As I have noted in prior posts, no amount of exhortation and cheer leading about housing can overcome the fact that values are determined by fundamental underlying demand for housing which includes population and job growth, the formation of new households, and the need to replace older housing units.   Both NH’s job and population growth have been weak relative to a majority of states over the past couple of years.  Regressing  job and population growth over the past year in each state on the FHFA’s home price index-based change in home prices in each state shows a highly significant relationship (R=.603) accounting for about 40 percent of the variation in home price appreciation across states.  There are variations in markets within each state, and this analysis is an oversimplification, but nevertheless it is important to remember that home price appreciation cannot, for long at least, outpace the fundamental determinants of the demand for housing – job, population and  household formation growth, and the need to replace obsolete structures.

What’s Behind NH’s Recent Net Out-Migration?

November 1, 2012

I’ve written often about how important the ability to attract skilled, well-educated individuals is to NH’s past and future economic success.  Appropriately, there is much concern over NH’s recent population losses resulting  from movements of residents into and out-of the state and what it says about NH’s relative attractiveness.  Not surprisingly, that concern  results in many simplistic, inaccurate, and analytical flawed explanations for the patterns of migration to and from NH.  I don’t have a book, video, seminar, or anything else to sell that depends of any particular explanation for NH’s migration patterns so I will let the data , as it becomes clearer, shape and evolve my theories on the phenomenon.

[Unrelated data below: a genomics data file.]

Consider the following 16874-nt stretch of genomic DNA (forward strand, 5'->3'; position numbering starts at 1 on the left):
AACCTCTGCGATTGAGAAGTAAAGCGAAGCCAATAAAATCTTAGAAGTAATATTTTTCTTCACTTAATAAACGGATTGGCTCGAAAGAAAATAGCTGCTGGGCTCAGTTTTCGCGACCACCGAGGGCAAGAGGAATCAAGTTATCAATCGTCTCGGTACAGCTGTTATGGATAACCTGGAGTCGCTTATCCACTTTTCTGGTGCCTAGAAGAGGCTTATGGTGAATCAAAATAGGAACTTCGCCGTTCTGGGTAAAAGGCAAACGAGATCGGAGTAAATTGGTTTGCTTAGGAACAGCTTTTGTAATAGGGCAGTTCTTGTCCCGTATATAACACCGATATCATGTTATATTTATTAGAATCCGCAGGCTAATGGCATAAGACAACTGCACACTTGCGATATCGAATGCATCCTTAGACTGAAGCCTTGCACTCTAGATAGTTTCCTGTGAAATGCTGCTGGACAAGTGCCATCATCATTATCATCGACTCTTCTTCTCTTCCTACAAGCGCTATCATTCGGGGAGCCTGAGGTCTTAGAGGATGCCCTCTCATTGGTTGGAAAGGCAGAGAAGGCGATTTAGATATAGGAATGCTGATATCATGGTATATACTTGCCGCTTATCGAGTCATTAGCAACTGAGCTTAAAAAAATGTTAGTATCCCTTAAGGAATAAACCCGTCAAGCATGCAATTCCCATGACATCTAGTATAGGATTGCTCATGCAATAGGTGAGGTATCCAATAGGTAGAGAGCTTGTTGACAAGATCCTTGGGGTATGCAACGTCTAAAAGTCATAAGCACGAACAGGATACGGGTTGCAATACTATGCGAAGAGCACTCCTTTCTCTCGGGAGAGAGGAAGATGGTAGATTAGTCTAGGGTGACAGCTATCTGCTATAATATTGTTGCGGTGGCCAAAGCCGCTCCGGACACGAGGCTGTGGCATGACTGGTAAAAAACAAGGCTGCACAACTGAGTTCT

Here is the basic scenario:  NH has traditionally been a magnet for residents moving from another state (most prominently from  another Northeastern state – especially MA). During the past decade NH has attracted less net in-migration from other states, especially during the second half of the decade, culminating in net out-migration at the end of the decade.  The resulting concern by many (including me) is that NH may be losing its fundamental attractiveness relative to other states.  Because NH has relied on in-migration to fuel growth in “human capital” and the economy, this would imply very bad things about the future of our state.  I worry a lot about NH’s attractiveness  but my answer to the question of whether the state has lost its attractiveness is: “no…….not yet“.   Lets look at migration to and from the state during the recession (chart below). During the recession the patterns of the past several decades were largely the same – albeit with different magnitudes.  NH gained and lost a  lot of residents from other Northeastern states, and smaller numbers from other states in the South and West.